I’ve not been formerly diagnosed with Seasonal Affective Disorder (SAD), but with my bipolar I am certain I have the symptoms. It happens every winter. After a very full Christmas season, I crashed. I’ve cried every day since New Year’s Eve, sometimes multiple times a day. I sleep for 11 hours, am often interrupted by nightmares and feel bursts of paralyzing anxiety. Headaches and chills come and go. I have huge shadows under my eyes and have had to collapse back in bed after being awake for less than an hour.
I’m depressive. I try to remind myself that it won’t last forever, but I can’t feel beyond where I am. I cling to the Psalms. Snatches of songs and verses come to mind when I weep uncontrollably.
There are moments of relief and release. I forced myself to go for a walk on Sunday afternoon and felt slightly better after 20 minutes of silent plodding. My friend Nancy cried and prayed and sang with me on Tuesday night, and in those tears and sighs I felt peace and rest. I am more desperate for my quiet times in the morning and for praying for people who come across my path.
I wish there was another way to feel this close to Christ, but there isn’t. He walked the suffering road, so it is on that road that we become transformed into his likeness.
Last night, after broken-heartedly telling our small group that we need to take a break from their fellowship, we watched an episode of Star Trek: The Next Generation, Season 3. In the episode, they encounter a mysterious man whose injuries place him on the brink of death. With the assistance of Dr. Crusher, the man recovers. It soon becomes apparent that his body contains a strange energy force. The force enables him to recover quickly from his injuries and to heal even death in others. That same force also causes him to experience bursts of increasing pain at random intervals. In the end, the energy bursts consume him and he is transformed into a beautiful and transcendent being.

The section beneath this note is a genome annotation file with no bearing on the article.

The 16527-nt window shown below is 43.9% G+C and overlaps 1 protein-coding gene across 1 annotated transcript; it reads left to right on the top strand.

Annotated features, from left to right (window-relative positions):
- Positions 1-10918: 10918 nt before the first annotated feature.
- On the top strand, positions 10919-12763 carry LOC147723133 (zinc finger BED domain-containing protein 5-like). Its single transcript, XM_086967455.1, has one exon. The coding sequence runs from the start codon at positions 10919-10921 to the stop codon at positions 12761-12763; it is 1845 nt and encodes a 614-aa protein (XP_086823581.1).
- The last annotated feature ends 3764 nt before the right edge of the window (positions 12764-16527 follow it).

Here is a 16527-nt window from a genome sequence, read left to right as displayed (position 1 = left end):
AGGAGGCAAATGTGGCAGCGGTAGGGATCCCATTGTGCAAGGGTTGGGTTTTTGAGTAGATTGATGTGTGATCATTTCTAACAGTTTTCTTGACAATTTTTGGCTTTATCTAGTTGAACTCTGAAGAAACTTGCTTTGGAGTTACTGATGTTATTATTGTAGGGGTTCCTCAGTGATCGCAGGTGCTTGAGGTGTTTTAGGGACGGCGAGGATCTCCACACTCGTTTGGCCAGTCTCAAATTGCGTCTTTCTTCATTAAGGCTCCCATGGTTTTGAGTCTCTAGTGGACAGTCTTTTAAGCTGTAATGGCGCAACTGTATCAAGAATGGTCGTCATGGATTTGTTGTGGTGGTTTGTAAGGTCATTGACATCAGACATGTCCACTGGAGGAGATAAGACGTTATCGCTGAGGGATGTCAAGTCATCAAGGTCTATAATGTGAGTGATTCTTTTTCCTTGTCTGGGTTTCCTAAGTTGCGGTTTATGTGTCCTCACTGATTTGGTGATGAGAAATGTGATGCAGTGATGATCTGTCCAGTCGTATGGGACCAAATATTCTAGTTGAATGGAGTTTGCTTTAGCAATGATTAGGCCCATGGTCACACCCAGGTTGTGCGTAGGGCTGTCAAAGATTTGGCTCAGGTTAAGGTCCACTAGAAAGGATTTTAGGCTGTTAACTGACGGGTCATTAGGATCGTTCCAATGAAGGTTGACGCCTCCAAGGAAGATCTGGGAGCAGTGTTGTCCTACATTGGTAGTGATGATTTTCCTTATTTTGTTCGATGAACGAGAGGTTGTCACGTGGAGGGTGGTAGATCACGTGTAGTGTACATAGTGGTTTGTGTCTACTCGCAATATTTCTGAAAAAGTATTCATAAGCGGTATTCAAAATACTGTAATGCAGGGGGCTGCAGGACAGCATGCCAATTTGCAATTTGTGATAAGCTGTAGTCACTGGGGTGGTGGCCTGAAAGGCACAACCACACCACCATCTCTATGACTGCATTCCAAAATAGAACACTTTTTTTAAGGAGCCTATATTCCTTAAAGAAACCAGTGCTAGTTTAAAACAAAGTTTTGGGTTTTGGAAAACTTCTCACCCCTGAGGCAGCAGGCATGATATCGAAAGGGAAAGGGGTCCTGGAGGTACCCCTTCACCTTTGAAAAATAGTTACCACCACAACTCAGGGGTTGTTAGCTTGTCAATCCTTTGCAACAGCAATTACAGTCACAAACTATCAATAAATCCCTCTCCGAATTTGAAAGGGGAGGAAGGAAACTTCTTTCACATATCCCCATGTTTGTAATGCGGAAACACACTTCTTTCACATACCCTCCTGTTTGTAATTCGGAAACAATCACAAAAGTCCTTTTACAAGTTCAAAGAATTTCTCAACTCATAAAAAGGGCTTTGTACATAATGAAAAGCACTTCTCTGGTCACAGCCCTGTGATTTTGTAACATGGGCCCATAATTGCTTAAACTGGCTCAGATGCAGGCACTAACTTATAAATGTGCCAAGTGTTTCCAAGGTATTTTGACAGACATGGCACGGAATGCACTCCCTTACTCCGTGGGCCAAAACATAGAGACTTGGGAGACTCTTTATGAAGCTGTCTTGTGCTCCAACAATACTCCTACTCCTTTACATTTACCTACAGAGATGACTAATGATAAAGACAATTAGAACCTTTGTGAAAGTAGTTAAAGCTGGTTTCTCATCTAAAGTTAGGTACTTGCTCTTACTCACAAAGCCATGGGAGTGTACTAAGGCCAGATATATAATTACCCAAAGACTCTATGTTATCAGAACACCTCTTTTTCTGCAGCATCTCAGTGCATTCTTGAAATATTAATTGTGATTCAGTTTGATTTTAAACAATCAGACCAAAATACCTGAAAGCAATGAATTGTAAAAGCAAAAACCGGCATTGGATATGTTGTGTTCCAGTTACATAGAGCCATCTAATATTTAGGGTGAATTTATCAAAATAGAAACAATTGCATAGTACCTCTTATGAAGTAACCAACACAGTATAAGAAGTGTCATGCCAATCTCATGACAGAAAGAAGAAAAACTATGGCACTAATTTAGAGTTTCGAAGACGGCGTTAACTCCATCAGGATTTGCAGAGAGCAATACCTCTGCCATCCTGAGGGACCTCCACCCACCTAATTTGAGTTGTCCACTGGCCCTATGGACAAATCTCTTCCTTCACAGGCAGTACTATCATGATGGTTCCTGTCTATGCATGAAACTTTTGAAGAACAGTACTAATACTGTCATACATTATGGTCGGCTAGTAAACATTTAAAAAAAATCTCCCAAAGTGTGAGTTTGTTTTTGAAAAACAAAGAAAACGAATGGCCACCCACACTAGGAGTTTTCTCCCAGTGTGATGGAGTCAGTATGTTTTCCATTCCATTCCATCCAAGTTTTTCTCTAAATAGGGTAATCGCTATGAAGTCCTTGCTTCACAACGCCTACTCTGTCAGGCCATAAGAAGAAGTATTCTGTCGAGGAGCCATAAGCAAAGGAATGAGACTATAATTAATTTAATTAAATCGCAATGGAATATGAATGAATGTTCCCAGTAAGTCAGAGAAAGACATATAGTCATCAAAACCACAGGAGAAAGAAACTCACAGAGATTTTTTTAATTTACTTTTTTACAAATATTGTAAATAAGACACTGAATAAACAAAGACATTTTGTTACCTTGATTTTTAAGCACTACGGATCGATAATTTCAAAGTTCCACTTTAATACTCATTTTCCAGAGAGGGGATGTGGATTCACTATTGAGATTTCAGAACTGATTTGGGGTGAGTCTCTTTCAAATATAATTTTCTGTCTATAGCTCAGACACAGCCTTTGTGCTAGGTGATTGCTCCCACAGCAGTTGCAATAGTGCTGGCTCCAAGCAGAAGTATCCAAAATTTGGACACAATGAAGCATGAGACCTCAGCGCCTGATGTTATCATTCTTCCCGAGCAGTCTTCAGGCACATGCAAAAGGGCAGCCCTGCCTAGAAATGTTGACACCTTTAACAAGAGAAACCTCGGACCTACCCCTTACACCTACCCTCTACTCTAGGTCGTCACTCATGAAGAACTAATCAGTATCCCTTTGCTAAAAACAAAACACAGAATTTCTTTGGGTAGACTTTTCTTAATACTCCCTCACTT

His journey reflects my hope. The physical suffering that I am enduring may bring a deeper healing to myself and to others. Though my journey with the suffering Christ brings me pain in increasing measure, I am being transformed into his beautiful likeness. And one day, that pain and suffering will end, and I shall see his glory.
As I sang with Nancy, Lord, help me to hold out, until my change comes.